The second part of the test was whether the defendant companies acted with willful and wanton disregard for Old Town’s rights. The appellate court reviewed the “factual determination that defendants acted willfully and that aggravating factors exist under the manifest-weight standard … In applying this standard, we give deference to the trial court as the finder of fact because it is in the best position to observe the conduct and demeanor of the parties and the witnesses … For that reason, we may not substitute our judgment for that of the trial court regarding the credibility of witnesses, the weight to be given to the evidence, or the inferences to be drawn.”

In this case, the appellate court affirmed the finding of willful disregard of Old Town’s rights because the trial court “‘was shocked by the nonchalance with which both McLean [defendant] and his accountant * * * described their misconduct in their testimony’ and how any device they could use to deceive Tully was deemed justified because Tully was considered a pest and an impediment to McLean’s business interests.”

Next was the whether it was proper to award punitive damages in view of its legal purpose ― punishment and deterrence. The appellate court gave the trial court lots of latitude on this question, and ruled the standard of review was abuse-of-discretion.

The company defendants argued that the court was biased, and thus the punitive damages award was not made to punish or deter. But the appellate court again referred to McLean’s nonchalance, “which was well within the scope of the [trial] court’s consideration. There is nothing to show the court’s decision to award punitive damages was the result of the court’s bias against defendants …”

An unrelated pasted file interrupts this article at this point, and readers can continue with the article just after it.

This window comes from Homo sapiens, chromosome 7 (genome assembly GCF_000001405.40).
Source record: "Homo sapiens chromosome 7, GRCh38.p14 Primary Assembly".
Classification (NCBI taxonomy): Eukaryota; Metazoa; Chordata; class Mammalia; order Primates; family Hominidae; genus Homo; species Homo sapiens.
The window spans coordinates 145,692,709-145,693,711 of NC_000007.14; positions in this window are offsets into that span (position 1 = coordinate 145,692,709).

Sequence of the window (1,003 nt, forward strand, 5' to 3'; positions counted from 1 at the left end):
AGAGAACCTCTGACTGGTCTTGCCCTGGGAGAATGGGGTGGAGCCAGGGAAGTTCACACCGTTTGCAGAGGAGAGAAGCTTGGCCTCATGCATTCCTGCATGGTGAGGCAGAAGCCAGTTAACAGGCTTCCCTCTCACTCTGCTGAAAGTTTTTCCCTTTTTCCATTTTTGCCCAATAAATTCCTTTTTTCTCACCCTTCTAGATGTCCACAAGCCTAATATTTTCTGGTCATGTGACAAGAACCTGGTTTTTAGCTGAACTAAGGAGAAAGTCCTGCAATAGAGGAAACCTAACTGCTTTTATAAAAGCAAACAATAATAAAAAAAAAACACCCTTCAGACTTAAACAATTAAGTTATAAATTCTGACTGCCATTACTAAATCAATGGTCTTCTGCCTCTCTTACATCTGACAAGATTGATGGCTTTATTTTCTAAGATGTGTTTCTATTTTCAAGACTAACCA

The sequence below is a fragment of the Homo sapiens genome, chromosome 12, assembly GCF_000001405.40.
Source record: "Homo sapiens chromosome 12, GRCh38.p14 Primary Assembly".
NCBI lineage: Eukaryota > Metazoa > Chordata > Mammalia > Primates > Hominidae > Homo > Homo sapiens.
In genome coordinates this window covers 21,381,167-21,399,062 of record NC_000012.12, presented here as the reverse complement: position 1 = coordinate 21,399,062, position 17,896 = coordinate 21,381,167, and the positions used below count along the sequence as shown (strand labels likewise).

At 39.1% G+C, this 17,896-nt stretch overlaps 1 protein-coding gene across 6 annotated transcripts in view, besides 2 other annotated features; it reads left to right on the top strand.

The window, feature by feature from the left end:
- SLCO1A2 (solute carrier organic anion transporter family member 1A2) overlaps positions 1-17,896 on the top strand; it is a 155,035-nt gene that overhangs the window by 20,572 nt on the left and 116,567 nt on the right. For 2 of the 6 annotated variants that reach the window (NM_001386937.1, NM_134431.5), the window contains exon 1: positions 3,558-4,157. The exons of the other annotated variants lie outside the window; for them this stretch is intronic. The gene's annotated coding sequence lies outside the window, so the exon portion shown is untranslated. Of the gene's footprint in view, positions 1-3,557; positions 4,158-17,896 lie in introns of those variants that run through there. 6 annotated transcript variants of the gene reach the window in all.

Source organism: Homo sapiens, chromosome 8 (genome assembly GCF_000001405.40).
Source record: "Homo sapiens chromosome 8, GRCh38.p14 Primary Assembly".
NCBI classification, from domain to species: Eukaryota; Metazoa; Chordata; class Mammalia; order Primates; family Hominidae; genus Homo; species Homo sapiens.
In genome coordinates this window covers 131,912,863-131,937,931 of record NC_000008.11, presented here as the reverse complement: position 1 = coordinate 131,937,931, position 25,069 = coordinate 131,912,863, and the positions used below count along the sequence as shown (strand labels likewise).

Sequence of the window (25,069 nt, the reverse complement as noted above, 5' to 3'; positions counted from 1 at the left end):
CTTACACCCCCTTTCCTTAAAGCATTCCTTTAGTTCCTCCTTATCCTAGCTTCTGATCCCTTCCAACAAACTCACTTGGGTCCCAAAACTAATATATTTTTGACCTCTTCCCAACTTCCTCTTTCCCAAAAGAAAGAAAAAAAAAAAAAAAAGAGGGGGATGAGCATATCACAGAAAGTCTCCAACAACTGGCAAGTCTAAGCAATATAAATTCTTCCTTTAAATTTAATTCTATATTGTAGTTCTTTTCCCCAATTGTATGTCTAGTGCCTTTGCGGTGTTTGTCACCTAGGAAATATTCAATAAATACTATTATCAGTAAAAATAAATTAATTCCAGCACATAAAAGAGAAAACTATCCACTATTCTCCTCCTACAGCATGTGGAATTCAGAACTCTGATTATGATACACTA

The appellate court also considered whether the amount of the punitive damage award was appropriate. The appellate court did not state a standard of review on this question, but it did “review the [trial] court’s computation of the amount of punitive damages award to determine whether the amount was excessive or the result of passion, partiality, or corruption.” The defendant companies argued that a three-to-one punitive-to-compensatory ratio was too harsh because there was no intention to hurt Old Town.

But the appellate court ruled that didn’t matter. “The fact that defendants may not have intended to harm plaintiffs does not take away from the fact that they were fully aware of and ignored the impact their ‘on demand loans’ [taken out of Old Town] would have on Old Town … OTD [Old Town] was harmed by the transfers in that it couldn’t meet its financial obligations and was charged late fees and penalties as a result. It was also unable to use its own funds or earn interest thereon during the period the interest-free loans were outstanding.”

The defendant companies also challenged the punitive damages award as violating their due process rights under the U.S. Constitution. Reviewing the constitutional argument under a de novo standard of review, the appellate court ruled there was no due process violation.

Read this most interesting opinion, Tully v. McLean, No. 1-09-2976 (4/26/11), by clicking here.